The Shriving of Miss Esme Stamp…

Episode 88… A Social Invitation…

The palatial grand building that was Lloyds Bank and set squarely and most regally on the northern entry to London’s Bayswater, was hosted by a very helpful and thoughtful, Mr. Friendly, a name, thought Charles, to be well suited in the man’s disposition. They were well accustomed to each other, as local Bank’s are, and considered themselves to be somewhat of friends. John Friendly was older in years than Charles, but that was of no matter, an unstinting man in his financial support for what he considered was a good business risk for the bank.

‘You have always made good returns on your account Charles.’ he stated quite openly. They sat within a panelled office and he poured a small glass of dry Sherry and offered it to his client. ‘I imagine this is not just a social visit Charles. I imagine you need my support, to expand perhaps, then you know you have my full support.’

‘That’s wonderful John. Look, we must get together for an evening meal. I would like to bring you over to The Kings Head, It’s rumoured, they now have an excellent Angus fillet steak to offer, along with some fine Scottish malts, and do please bring Lidia, we would all love to see her again.’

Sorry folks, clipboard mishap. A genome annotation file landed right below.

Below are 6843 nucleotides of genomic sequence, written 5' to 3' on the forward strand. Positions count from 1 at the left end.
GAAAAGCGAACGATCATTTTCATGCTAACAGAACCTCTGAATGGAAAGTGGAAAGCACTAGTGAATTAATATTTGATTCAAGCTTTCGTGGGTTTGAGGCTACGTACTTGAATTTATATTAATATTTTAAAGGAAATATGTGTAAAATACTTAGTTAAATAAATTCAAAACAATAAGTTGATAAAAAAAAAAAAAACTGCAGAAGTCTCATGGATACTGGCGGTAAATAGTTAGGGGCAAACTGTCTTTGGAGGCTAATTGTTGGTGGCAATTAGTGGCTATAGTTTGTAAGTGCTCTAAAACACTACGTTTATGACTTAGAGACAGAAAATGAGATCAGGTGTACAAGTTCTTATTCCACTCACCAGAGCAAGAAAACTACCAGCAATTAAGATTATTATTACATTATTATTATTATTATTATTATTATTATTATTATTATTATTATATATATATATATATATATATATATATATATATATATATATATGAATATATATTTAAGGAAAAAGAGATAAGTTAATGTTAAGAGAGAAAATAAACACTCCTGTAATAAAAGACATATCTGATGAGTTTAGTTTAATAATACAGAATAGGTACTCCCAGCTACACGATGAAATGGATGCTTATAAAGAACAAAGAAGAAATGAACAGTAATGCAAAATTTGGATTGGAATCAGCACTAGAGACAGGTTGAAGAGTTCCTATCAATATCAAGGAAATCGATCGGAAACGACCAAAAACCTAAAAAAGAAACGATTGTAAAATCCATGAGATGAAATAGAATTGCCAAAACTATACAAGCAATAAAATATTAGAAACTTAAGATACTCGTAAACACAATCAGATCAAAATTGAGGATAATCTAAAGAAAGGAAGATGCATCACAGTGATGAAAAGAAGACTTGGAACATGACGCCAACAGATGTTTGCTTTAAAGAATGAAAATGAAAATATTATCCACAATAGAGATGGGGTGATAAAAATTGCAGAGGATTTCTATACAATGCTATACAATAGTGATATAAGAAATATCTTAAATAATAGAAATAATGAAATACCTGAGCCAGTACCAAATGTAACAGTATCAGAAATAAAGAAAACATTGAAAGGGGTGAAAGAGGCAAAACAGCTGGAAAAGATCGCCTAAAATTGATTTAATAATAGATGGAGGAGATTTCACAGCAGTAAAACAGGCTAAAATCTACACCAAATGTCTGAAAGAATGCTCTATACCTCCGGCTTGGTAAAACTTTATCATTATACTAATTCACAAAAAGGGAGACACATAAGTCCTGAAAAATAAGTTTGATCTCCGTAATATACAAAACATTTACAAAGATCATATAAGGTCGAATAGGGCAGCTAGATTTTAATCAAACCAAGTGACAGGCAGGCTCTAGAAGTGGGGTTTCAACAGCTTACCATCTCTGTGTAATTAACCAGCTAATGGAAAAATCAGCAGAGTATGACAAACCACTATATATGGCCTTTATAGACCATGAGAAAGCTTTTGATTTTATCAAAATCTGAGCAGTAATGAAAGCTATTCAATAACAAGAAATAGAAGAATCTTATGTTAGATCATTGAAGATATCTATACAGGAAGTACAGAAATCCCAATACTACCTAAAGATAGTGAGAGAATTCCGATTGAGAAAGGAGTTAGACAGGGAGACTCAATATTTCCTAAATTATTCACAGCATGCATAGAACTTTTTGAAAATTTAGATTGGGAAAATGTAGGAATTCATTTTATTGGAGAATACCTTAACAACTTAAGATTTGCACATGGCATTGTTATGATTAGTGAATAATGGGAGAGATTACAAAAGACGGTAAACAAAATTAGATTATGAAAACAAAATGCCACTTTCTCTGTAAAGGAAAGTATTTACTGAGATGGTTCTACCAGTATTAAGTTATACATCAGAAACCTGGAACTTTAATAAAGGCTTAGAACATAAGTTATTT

Lidia was John’s daughter, this competent man, had lost his wife two years before, in the terrible outbreak of TB that threatened a nation. In those dark days, Charles had stood by a graveside with a complete loss of reason, like all others, that mourned that day, for a very special person, in those middle years of her life.

With John’s support, Charles found much of what was needed from Wallace Heaton of Bond Street. A progressive photographic retailer who prided on stocking the latest developments of that particular industry. A colour enlarger, complete with its drawer of primary colour filters, and much of the powdered chemicals for picture production. This was all duly installed in the brick outhouse darkroom at the back of the premises in Bayswater and was much to Gabby’s delight.




About Patrick

a photographer, writer and blogger, a studio and press photographer since the mid 1960's, first published writings in 1974
This entry was posted in Patrick's Words, The Shriving of Miss Esme Stamp and tagged . Bookmark the permalink.

Leave a Reply

Your email address will not be published.